Utilities firm Pennon this morning announced that it had bought Bristol Water for £425m as it consolidates its position as the south-west’s largest water company.
Alongside the deal the FTSE 100 firm said that it would pay out a special dividend of £1.5bn to shareholders, as well as kick off a £400m share buyback.
Shares in the firm rose 2.2 per cent as markets opened today.
The announcements came as the company reported a 14.2 per cent slide in underlying profit before tax for the full year.
Pennon said that it had recorded profit of £157m, down from £183m the year before. It said that this was in line with expectations.
The purchase of Bristol Water, which supplies about half a million homes and businesses across the Bristol and north Somerset areas, comes after the sale of waste management firm Viridor for £3.7bn last year.
That deal left South West Water, with 1.7m customers, at the core of Pennon’s business, and the Bristol Water acquisition will build on that, chief executive Susan Davy said:
“We have ensured Pennon is well positioned for the future, reinvesting for growth, and retaining sufficient funds to drive further value.
“The acquisition of Bristol Water announced today, is the next step in the growth of the Group, building on significant experience as a leader and consolidator in the industry.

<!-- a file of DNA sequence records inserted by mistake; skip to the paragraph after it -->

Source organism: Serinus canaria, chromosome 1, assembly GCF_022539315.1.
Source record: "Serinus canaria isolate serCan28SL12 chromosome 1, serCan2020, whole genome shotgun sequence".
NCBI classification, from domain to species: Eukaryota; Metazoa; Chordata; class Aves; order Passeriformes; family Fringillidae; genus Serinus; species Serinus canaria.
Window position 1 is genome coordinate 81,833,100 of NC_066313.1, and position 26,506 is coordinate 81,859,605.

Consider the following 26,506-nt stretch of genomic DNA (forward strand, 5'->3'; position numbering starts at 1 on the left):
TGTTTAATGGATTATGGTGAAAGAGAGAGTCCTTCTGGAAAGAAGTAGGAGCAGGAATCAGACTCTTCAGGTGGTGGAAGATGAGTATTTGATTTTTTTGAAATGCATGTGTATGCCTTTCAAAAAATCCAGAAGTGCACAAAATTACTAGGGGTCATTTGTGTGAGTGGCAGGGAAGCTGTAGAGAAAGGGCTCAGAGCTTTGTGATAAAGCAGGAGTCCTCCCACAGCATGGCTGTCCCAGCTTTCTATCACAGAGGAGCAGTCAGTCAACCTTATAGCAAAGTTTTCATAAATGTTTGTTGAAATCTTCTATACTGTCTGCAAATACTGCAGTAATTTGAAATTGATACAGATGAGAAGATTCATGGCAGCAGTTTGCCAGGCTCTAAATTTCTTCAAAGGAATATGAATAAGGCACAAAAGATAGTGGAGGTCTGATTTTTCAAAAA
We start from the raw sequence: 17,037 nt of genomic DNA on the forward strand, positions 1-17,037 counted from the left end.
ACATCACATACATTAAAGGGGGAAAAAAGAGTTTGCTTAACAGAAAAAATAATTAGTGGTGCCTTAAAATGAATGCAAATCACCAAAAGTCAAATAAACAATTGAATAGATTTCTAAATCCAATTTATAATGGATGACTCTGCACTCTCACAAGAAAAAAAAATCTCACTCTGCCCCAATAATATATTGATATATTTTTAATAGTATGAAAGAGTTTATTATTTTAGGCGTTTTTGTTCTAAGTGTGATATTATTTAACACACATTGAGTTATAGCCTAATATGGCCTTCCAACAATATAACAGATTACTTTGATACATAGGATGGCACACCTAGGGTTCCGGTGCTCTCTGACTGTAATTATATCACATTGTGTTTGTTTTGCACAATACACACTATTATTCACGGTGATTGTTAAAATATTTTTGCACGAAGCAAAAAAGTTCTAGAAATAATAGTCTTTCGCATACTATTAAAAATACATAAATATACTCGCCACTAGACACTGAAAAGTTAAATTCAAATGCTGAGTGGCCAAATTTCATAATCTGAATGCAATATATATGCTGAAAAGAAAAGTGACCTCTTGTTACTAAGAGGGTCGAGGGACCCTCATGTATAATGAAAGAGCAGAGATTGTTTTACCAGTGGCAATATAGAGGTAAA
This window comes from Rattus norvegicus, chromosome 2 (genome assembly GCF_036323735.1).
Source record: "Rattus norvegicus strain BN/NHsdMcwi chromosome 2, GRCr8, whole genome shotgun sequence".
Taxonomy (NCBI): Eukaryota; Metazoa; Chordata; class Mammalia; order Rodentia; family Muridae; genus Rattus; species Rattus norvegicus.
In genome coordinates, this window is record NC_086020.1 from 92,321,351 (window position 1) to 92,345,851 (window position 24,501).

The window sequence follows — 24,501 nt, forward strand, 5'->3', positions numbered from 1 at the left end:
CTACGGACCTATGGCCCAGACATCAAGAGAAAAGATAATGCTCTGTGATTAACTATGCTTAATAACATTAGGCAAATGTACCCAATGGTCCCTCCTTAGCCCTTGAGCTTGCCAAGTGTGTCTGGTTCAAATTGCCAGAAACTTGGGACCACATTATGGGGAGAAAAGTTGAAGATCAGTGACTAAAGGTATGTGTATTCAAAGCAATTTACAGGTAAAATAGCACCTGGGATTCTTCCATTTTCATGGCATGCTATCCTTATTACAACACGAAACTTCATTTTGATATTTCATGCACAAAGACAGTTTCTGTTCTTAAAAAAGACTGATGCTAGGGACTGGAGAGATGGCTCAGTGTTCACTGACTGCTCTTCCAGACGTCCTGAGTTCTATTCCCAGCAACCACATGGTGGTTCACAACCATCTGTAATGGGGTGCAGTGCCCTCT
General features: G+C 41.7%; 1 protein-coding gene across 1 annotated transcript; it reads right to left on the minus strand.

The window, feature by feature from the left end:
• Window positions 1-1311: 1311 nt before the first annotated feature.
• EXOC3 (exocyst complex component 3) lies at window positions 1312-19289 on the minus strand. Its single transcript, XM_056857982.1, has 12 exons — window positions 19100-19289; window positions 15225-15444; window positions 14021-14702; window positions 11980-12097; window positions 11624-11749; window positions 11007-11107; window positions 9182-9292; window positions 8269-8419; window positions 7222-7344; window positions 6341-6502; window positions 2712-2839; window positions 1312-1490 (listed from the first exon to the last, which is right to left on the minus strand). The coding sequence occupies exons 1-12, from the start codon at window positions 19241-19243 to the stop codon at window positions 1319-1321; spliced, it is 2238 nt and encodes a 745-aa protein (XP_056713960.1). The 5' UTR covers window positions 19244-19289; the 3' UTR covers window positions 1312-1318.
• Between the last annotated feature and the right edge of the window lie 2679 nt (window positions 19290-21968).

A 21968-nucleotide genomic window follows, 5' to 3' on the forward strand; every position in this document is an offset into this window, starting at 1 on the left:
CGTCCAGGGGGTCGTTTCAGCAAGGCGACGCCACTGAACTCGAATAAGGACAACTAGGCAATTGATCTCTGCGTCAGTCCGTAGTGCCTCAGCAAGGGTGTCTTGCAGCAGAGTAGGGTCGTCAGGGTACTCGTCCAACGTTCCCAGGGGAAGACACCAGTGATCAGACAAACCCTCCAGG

“This latest acquisition, building on a strong heritage and history, firmly cements Pennon as one of the leading UK water and waste water companies”, she added.
William Ryder, equity analyst at Hargreaves Lansdown, said: “Pennon is a very different business following the Viridor sale. Shareholders can expect a bumper cash payment and some share buybacks, but the group has also paid off a decent chunk of its debt and is buying Bristol Water for £425m.
“While the group was net cash at year end, it will return to a net debt position once the special dividend, share buybacks and acquisition are completed.
“Overall, we think the portfolio changes make sense. Management has had significant flexibility following the sale, and the acquisition is a sensible one.
“It’s positive to see so much cash getting returned to shareholders – there’s always a temptation for management to keep cash in the business where possible, so a commitment to shareholder returns is always good to see.”